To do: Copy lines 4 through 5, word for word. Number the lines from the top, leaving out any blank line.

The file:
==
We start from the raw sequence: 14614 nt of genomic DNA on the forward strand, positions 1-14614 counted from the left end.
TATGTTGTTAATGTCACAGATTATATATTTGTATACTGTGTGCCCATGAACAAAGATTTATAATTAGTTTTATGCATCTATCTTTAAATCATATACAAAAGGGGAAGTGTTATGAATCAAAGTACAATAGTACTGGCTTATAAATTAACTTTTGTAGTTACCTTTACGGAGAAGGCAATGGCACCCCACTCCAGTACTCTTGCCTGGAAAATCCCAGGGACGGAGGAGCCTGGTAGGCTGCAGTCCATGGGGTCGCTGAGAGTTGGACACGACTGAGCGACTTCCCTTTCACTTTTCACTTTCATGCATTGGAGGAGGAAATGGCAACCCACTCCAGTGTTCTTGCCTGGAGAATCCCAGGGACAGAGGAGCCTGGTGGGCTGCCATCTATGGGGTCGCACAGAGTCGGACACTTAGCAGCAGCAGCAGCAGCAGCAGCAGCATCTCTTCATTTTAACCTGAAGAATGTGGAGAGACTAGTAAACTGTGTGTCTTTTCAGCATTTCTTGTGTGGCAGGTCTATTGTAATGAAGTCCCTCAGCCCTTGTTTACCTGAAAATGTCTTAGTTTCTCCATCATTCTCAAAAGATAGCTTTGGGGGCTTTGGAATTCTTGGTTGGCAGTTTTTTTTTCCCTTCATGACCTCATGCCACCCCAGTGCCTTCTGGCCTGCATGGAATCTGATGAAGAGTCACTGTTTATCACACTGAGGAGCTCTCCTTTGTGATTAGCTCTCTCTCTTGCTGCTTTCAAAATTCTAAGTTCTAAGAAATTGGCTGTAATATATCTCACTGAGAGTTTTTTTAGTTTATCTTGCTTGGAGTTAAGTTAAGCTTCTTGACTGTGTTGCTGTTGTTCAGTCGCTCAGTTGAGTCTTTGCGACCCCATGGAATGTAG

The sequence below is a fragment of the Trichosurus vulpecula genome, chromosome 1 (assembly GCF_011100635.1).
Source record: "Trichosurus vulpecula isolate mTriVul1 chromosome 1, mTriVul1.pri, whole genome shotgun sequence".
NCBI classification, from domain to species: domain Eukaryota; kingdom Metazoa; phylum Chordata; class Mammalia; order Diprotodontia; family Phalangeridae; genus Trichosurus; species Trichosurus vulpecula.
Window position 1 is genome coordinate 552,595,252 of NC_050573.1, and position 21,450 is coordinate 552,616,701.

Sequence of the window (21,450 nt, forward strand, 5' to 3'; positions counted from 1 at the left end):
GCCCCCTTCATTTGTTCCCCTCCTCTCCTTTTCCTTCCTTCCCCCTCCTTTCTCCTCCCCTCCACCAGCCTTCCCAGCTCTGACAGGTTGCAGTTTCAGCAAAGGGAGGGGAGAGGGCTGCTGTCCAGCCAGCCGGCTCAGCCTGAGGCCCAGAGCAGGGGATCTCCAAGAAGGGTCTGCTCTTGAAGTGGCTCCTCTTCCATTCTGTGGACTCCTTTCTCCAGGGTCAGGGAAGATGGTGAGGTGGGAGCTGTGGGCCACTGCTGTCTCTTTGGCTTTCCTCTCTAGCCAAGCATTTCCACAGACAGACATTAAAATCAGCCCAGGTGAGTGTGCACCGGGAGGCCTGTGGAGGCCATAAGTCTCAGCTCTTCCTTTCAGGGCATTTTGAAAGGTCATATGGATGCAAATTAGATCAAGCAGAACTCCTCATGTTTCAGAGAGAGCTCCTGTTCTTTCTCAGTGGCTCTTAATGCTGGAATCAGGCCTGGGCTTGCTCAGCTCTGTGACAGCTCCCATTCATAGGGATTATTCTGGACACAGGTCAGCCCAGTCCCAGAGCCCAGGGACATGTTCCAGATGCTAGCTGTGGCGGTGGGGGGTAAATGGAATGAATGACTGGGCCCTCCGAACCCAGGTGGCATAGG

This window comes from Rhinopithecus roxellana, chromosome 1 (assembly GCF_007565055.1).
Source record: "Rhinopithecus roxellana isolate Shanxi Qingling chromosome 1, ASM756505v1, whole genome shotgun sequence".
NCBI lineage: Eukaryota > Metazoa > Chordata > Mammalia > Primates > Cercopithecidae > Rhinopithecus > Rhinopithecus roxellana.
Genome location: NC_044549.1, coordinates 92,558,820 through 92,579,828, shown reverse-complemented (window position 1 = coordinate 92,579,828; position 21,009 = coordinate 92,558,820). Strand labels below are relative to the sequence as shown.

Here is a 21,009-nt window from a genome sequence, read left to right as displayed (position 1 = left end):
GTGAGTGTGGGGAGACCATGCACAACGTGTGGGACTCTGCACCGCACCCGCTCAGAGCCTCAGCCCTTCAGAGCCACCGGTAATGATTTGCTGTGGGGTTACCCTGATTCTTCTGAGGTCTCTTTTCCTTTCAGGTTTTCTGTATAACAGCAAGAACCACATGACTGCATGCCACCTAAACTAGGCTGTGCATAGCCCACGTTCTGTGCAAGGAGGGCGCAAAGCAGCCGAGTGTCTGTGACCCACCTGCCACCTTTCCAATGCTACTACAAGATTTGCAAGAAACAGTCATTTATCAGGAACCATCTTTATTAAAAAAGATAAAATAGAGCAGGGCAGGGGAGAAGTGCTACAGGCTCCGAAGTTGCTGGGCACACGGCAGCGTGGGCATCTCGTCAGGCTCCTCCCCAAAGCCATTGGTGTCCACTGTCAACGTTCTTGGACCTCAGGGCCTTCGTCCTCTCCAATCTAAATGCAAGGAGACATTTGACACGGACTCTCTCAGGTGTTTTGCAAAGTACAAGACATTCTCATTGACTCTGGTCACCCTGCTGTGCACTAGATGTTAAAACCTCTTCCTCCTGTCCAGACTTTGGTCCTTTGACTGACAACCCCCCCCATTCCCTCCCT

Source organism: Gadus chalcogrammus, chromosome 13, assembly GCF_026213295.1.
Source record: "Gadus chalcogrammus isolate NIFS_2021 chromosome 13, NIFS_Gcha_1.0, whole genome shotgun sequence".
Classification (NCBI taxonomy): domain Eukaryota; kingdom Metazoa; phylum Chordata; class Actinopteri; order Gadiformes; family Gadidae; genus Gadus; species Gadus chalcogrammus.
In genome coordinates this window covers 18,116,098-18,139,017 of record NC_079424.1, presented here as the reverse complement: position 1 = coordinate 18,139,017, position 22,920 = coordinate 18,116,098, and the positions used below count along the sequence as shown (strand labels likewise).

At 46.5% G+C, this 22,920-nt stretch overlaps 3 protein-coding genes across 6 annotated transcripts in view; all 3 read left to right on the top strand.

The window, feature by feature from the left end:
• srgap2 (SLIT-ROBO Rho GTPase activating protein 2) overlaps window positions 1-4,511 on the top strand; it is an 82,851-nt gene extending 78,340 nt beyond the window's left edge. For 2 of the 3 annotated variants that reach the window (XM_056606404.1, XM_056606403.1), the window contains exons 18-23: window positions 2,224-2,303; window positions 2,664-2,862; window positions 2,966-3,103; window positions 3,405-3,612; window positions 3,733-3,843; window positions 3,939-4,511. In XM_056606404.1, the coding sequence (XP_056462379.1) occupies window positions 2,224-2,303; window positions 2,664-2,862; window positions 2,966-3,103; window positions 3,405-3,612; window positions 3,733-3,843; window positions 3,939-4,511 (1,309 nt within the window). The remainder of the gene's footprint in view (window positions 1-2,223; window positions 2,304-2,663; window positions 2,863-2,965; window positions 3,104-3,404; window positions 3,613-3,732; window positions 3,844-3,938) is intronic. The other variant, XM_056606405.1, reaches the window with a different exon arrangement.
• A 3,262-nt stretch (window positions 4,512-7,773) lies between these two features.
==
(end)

Source record: "Trichosurus vulpecula isolate mTriVul1 chromosome 1, mTriVul1.pri, whole genome shotgun sequence".
NCBI classification, from domain to species: domain Eukaryota; kingdom Metazoa; phylum Chordata; class Mammalia; order Diprotodontia; family Phalangeridae; genus Trichosurus; species Trichosurus vulpecula.